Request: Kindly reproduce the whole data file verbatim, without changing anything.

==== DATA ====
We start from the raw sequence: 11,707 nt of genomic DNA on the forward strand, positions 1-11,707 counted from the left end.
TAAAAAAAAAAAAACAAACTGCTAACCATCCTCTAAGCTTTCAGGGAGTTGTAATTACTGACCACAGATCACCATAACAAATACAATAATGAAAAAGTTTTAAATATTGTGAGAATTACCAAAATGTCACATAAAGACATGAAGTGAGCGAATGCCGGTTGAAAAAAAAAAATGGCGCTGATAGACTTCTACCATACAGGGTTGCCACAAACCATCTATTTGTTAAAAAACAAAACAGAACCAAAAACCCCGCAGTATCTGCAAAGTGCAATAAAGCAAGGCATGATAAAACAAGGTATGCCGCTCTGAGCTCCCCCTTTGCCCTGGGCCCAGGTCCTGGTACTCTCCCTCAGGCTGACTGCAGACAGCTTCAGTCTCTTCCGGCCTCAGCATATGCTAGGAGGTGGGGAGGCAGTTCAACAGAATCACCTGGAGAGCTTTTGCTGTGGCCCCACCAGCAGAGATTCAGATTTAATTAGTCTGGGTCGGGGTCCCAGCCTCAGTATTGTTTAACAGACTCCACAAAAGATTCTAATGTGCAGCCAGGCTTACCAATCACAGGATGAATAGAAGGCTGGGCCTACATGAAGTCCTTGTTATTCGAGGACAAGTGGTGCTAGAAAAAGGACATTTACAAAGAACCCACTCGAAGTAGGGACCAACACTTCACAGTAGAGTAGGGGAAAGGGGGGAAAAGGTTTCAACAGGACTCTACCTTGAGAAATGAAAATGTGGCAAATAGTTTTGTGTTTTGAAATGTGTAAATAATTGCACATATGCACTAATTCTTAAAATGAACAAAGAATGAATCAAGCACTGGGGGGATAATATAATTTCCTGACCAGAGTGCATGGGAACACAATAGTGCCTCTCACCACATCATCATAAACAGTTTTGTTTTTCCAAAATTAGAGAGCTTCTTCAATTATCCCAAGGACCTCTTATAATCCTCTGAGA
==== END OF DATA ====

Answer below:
We start from the raw sequence: 11,707 nt of genomic DNA on the forward strand, positions 1-11,707 counted from the left end.
TAAAAAAAAAAAAACAAACTGCTAACCATCCTCTAAGCTTTCAGGGAGTTGTAATTACTGACCACAGATCACCATAACAAATACAATAATGAAAAAGTTTTAAATATTGTGAGAATTACCAAAATGTCACATAAAGACATGAAGTGAGCGAATGCCGGTTGAAAAAAAAAAATGGCGCTGATAGACTTCTACCATACAGGGTTGCCACAAACCATCTATTTGTTAAAAAACAAAACAGAACCAAAAACCCCGCAGTATCTGCAAAGTGCAATAAAGCAAGGCATGATAAAACAAGGTATGCCGCTCTGAGCTCCCCCTTTGCCCTGGGCCCAGGTCCTGGTACTCTCCCTCAGGCTGACTGCAGACAGCTTCAGTCTCTTCCGGCCTCAGCATATGCTAGGAGGTGGGGAGGCAGTTCAACAGAATCACCTGGAGAGCTTTTGCTGTGGCCCCACCAGCAGAGATTCAGATTTAATTAGTCTGGGTCGGGGTCCCAGCCTCAGTATTGTTTAACAGACTCCACAAAAGATTCTAATGTGCAGCCAGGCTTACCAATCACAGGATGAATAGAAGGCTGGGCCTACATGAAGTCCTTGTTATTCGAGGACAAGTGGTGCTAGAAAAAGGACATTTACAAAGAACCCACTCGAAGTAGGGACCAACACTTCACAGTAGAGTAGGGGAAAGGGGGGAAAAGGTTTCAACAGGACTCTACCTTGAGAAATGAAAATGTGGCAAATAGTTTTGTGTTTTGAAATGTGTAAATAATTGCACATATGCACTAATTCTTAAAATGAACAAAGAATGAATCAAGCACTGGGGGGATAATATAATTTCCTGACCAGAGTGCATGGGAACACAATAGTGCCTCTCACCACATCATCATAAACAGTTTTGTTTTTCCAAAATTAGAGAGCTTCTTCAATTATCCCAAGGACCTCTTATAATCCTCTGAGA